Volkswagen AG (VW) has rejected a shareholder proposal sent last week from seven European investors urging the company to explain how its lobbying activities help to address climate risks.
The shareholders’ proposal came after more than three years of dialogue with VW. The continued rejection of this request for transparency is in contrast to many of its German peers including Mercedes-Benz and BMW, which have both made recent public commitments to include a review of climate lobbying policies and positions as part of their annual disclosures.
The shareholders are AP7 and the Church of England Pensions Board – who first initiated dialogue with Volkswagen about the issue of climate lobbying in late 2018 – and the filing group includes asset manager Schroders, Swedish pension funds AP2, AP3 and AP4, plus Denmark’s AkademikerPension. The AGM escalation was also supported by CA100+ engagement lead EOS at Federated Hermes, who were not part of the co-filing group, but have been engaging actively with VW on the issue of climate policy engagement since early 2019.
This is the latest shareholder engagement on this issue which has been put to VW. The company rejected this latest shareholder proposal on the basis that they deem it beyond the competence of the general meeting: ‘The Board of Management alone is responsible for deciding on the content of the non-financial report in accordance with the interests of the company.’
Charlotta Dawidowski Sydstrand, Sustainability Strategist at AP7 said: “As long-term shareholders we would have preferred VW to make this commitment voluntarily. We filed the amendment as we are determined to ensure that the company registers the importance of this issue at the highest level. It speaks volumes that they have rejected the amendment on the basis of saying the Board knows best, yet the Board is still failing to deliver transparent oversight of the company’s climate lobbying."
Lisa Lange, Lead Engager – Germany, EOS at Federated Hermes said: “Since the start of our engagement with Volkswagen on this issue in early 2019, nearly half of the European companies in scope for the Climate Action 100+ initiative have published at least one climate lobbying review, the majority committed to repeat this disclosure annually. Even at this late stage, we strongly encourage Volkswagen to take up this clear opportunity to position itself as a true leader on the path to a low-carbon transition by aligning itself with the new Global Standard on Responsible Climate Lobbying.”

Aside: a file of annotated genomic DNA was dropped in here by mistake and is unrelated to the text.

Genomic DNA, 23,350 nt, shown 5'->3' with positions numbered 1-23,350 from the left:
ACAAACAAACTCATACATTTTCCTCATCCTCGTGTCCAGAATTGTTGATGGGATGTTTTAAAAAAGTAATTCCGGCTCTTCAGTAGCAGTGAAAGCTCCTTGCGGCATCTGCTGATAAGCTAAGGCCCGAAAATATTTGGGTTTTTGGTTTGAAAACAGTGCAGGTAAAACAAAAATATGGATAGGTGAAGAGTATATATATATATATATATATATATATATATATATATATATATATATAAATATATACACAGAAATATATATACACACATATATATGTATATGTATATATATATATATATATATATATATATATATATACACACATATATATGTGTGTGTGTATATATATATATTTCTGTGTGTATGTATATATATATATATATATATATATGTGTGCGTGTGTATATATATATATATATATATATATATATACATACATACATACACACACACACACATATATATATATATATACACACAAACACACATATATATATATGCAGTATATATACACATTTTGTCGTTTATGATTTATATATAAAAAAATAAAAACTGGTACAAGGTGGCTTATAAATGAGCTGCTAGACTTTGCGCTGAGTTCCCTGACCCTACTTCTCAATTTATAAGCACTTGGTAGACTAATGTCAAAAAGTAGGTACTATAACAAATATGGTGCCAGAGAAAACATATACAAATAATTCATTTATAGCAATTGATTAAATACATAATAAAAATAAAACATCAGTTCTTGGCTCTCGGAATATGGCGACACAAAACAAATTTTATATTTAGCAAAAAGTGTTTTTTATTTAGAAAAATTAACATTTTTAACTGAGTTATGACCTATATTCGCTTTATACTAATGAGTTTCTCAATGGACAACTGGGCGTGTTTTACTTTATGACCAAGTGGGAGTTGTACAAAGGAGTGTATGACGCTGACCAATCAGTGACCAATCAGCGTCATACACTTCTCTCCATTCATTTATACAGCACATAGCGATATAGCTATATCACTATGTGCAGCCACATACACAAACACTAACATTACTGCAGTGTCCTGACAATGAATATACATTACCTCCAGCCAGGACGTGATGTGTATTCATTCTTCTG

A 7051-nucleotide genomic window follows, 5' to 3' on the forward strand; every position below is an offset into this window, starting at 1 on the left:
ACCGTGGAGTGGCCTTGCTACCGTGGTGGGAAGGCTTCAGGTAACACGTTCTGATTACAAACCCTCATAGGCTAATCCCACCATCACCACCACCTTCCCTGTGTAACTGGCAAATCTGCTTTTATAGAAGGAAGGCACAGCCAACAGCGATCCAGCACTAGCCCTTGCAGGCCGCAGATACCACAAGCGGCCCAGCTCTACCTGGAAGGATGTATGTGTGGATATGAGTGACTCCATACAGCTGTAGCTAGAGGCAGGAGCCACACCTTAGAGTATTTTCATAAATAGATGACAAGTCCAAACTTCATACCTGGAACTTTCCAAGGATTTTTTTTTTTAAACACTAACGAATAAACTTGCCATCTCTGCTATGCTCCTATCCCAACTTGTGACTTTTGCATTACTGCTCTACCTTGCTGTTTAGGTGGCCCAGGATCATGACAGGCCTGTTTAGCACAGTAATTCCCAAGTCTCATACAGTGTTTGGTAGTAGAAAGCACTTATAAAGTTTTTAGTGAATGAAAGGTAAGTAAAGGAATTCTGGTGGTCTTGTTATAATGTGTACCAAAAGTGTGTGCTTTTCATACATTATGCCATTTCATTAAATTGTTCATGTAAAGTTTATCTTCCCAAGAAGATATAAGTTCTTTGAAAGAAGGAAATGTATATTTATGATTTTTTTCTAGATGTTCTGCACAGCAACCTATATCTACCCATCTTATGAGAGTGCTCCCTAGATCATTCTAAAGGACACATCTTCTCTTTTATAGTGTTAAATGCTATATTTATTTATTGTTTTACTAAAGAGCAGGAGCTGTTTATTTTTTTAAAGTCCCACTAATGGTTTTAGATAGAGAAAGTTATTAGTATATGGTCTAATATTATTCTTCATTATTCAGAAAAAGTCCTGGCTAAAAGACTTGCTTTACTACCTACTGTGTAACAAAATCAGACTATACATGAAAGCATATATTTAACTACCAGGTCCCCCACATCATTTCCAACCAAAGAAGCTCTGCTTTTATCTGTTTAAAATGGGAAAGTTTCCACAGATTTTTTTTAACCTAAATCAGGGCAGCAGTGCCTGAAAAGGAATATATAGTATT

Mark Lacey (Head of Global Resource Equities and Fund Manager) and Carol Storey (Active Ownership Manager), Schroders Investment Management, said: “We are disappointed that a company leading on so many areas of the low-carbon transition has fallen behind on climate lobbying disclosures. Our decision to co-file reflects our belief that looking at the details of the transition matters. In the last few years, we recognise that Volkswagen has significantly improved its leadership capability in so many areas, which is why we encourage Volkswagen to show leadership on this particular issue, and demonstrate how it is lobbying responsibly in support of ambitious climate policy.”
Pia Axelsson, Senior Sustainability Manager, Fjärde AP-Fonden (AP4) said: “It is unfortunate that VW now sends this negative message that it does not intend to report on its climate lobbying, something which could counteract the necessary transition to a net zero economy. It is particularly disappointing since the proposal is supported by so many institutional investors.”
Clare Richards, Senior Engagement Manager at the Church of England Pensions Board said: “Volkswagen has the potential to be a leader on responsible climate lobbying. That’s why it’s all the more disappointing that VW has chosen to trail behind its peers, such as BMW and Mercedes-Benz, both of which are the among the many companies that have responded positively to investor requests for greater disclosure on their climate lobbying. VW says it wants to play a leading role in a world of zero-emission and autonomous mobility, but then it fails to make, let alone deliver, on a public commitment to greater transparency on how it supports ambitious climate policies. This calls into question the sincerity of the company’s intentions as well as the Board’s leadership in overseeing company management. [AGM agenda items 3 and 4]”